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Immigration Policy, Cultural Pluralism And Trade: Evidence From The White Australia Policy

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Author Info

  • Roger White
  • Bedassa Tadesse

Abstract

Examining data for Australia and 101 trading partners that span the years 1989-2000, we find immigrants from nations afforded preference under the White Australia policy exert greater proportional influences on Australian imports from their home countries compared to immigrants from nations not privy to such preference. Immigrants from this latter group of countries influence Australian exports to their home countries proportionally more than do immigrants from the former group. We also find immigrant-trade links vary across disaggregated measures of trade. The results suggest that cultural diversity, affected here by immigration policy, is relevant to a nation's trade patterns. Copyright 2007 The Authors Journal compilation 2007 Blackwell Publishing Ltd

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Bibliographic Info

Article provided by Wiley Blackwell in its journal Pacific Economic Review.

Volume (Year): 12 (2007)
Issue (Month): 4 (October)
Pages: 489-509

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Handle: RePEc:bla:pacecr:v:12:y:2007:i:4:p:489-509

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Web page: http://www.blackwellpublishing.com/journal.asp?ref=1361-374X

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Cited by:
  1. Law, David & Bryant, John & Genc, Murat, 2009. "Trade, diaspora and migration to New Zealand," NZIER Working Paper 2009/4, New Zealand Institute of Economic Research.
  2. Giovanni Peri & Francisco Requena, 2009. "The Trade Creation Effect of Immigrants: Testing the Theory on the Remarkable Case of Spain," CReAM Discussion Paper Series 0915, Centre for Research and Analysis of Migration (CReAM), Department of Economics, University College London.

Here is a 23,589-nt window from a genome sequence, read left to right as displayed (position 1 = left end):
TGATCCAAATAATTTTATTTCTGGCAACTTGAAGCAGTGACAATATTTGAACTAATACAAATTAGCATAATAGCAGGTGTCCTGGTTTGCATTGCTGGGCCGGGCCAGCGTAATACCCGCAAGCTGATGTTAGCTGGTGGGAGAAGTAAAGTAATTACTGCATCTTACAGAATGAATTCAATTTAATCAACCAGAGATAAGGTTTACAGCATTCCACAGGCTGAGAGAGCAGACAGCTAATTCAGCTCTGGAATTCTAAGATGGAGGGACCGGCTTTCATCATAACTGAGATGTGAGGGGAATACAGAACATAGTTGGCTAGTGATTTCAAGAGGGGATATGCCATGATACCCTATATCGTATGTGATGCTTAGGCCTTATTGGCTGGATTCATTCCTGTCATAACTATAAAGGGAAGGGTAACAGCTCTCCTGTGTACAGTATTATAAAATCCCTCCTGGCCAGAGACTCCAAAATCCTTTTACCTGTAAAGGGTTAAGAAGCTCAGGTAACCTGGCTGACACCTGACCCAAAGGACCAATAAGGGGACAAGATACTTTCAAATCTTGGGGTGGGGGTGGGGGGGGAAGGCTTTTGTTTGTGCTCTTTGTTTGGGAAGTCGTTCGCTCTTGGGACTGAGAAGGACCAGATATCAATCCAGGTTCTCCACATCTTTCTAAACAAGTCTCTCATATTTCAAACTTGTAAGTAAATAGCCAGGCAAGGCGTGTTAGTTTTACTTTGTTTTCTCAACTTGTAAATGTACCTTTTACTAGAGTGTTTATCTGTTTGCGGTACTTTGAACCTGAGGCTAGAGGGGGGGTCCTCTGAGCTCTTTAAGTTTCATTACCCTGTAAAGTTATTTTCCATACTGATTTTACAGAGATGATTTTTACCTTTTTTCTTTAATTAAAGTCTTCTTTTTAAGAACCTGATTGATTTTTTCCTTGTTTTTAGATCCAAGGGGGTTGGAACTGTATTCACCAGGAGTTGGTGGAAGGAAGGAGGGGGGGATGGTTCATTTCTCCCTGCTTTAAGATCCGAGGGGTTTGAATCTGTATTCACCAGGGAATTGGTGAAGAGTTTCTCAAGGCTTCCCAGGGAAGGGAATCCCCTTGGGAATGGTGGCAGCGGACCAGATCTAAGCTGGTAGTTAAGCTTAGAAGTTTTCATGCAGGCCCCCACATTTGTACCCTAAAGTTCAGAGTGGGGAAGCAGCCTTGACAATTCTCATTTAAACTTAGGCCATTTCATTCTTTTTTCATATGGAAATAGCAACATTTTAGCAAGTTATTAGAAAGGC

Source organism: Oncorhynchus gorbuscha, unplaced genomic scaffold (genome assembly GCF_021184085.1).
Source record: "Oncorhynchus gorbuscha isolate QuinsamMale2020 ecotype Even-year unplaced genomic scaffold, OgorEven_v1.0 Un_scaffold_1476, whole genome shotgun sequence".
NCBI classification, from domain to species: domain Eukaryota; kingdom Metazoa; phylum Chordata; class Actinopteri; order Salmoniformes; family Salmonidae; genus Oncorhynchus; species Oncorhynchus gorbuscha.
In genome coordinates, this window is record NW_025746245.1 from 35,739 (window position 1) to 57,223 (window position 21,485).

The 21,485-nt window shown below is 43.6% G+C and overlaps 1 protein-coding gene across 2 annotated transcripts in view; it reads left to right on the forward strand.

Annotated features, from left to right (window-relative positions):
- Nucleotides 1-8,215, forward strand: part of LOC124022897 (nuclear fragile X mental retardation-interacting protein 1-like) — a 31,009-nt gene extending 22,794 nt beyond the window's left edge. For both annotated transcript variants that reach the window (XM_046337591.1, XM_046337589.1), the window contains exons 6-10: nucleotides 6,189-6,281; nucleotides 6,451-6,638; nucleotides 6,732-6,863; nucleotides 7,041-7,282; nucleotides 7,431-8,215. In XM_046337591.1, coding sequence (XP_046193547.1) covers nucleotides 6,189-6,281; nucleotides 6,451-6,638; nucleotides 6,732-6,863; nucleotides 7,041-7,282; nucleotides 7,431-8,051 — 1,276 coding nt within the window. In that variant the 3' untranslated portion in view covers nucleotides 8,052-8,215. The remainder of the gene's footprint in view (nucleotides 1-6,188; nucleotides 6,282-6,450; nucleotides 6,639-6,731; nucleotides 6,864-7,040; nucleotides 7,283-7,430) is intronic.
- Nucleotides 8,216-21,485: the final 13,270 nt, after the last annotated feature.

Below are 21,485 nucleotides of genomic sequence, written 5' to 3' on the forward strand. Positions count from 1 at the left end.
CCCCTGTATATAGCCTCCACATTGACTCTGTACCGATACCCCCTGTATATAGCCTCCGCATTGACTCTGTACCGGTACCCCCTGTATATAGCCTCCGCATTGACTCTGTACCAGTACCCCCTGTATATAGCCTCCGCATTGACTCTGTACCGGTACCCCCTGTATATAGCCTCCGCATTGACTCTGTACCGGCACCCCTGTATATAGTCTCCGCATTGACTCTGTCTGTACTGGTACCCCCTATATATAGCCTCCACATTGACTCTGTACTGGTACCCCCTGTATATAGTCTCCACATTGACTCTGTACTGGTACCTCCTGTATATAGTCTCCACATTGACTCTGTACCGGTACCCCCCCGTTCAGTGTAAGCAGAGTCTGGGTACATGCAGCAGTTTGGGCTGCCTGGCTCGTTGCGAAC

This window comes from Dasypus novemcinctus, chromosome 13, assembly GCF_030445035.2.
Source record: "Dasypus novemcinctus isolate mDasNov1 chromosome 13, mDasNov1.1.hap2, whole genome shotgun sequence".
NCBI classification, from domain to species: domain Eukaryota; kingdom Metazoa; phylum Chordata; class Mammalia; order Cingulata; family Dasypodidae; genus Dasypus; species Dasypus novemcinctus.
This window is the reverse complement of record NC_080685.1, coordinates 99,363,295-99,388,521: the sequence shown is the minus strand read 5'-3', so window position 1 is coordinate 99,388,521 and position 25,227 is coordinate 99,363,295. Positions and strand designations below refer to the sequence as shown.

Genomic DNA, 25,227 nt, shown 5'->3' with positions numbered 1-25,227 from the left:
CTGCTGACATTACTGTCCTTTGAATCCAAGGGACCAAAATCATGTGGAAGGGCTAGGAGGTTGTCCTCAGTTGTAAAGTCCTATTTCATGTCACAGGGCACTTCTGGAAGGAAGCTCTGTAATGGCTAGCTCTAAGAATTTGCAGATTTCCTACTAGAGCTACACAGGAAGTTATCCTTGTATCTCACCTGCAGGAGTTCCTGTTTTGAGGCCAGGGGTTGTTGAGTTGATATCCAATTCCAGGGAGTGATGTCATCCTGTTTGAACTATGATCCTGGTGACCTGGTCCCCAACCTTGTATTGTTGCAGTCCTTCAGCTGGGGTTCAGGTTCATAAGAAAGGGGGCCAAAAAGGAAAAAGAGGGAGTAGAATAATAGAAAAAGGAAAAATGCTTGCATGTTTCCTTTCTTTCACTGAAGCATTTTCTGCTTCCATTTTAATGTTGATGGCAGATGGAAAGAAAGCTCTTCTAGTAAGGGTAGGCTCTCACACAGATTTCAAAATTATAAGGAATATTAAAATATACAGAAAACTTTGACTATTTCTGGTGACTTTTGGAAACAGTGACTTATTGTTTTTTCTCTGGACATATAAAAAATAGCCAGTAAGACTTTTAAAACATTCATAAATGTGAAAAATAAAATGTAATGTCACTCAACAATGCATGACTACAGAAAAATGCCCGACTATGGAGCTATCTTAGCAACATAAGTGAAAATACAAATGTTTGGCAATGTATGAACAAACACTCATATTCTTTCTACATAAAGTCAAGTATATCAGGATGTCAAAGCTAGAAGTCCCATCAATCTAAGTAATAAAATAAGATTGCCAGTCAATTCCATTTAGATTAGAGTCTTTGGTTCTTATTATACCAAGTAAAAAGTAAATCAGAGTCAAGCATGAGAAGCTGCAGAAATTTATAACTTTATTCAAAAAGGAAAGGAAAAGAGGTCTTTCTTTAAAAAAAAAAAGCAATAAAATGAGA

3. White, Roger & Tadesse, Bedassa, 2008. "Immigrants, cultural distance and U.S. state-level exports of cultural products," The North American Journal of Economics and Finance, Elsevier, vol. 19(3), pages 331-348, December.
  4. Faqin Lin, 2011. "The pro-trade impacts of immigrants: a meta-analysis of network effects," Journal of Chinese Economic and Foreign Trade Studies, Emerald Group Publishing, vol. 4(1), pages 17-27, February.
  5. Genc, Murat & Gheasi, Masood & Nijkamp, Peter & Poot, Jacques, 2011. "The Impact of Immigration on International Trade: A Meta-Analysis," IZA Discussion Papers 6145, Institute for the Study of Labor (IZA).
  6. Felbermayr, Gabriel & Grossmann, Volker & Kohler, Wilhelm, 2012. "Migration, International Trade and Capital Formation: Cause or Effect?," IZA Discussion Papers 6975, Institute for the Study of Labor (IZA).
  7. Bedassa Tadesse & Roger White, 2010. "Does Cultural Distance Hinder Trade in Goods? A Comparative Study of Nine OECD Member Nations," Open Economies Review, Springer, vol. 21(2), pages 237-261, April.
  8. Horácio Faustino & Isabel Proença, 2011. "Effects of Immigration on Intra-Industry Trade: A logit analysis," Working Papers Department of Economics 2011/19, ISEG - School of Economics and Management, Department of Economics, University of Lisbon.
  9. Massimiliano Bratti & Luca De Benedictis & Gianluca Santoni, 2013. "On the pro-trade effects of immigrants," Working Papers CEB 13-014, ULB -- Universite Libre de Bruxelles.
  10. Peter H. Egger & Maximilian von Ehrlich & Douglas R. Nelson, 2012. "Migration and Trade," The World Economy, Wiley Blackwell, vol. 35(2), pages 216-241, 02.
  11. Horácio Faustino & João Peixoto, 2009. "Immigration-Trade Links: The Impact of Recent Immigration on Portuguese Trade," Working Papers Department of Economics 2009/36, ISEG - School of Economics and Management, Department of Economics, University of Lisbon.
  12. Rob Hodgson & Jacques Poot, 2011. "New Zealand Research on the Economic Impacts of Immigration 2005-2010: Synthesis and Research Agenda," CReAM Discussion Paper Series 1104, Centre for Research and Analysis of Migration (CReAM), Department of Economics, University College London.

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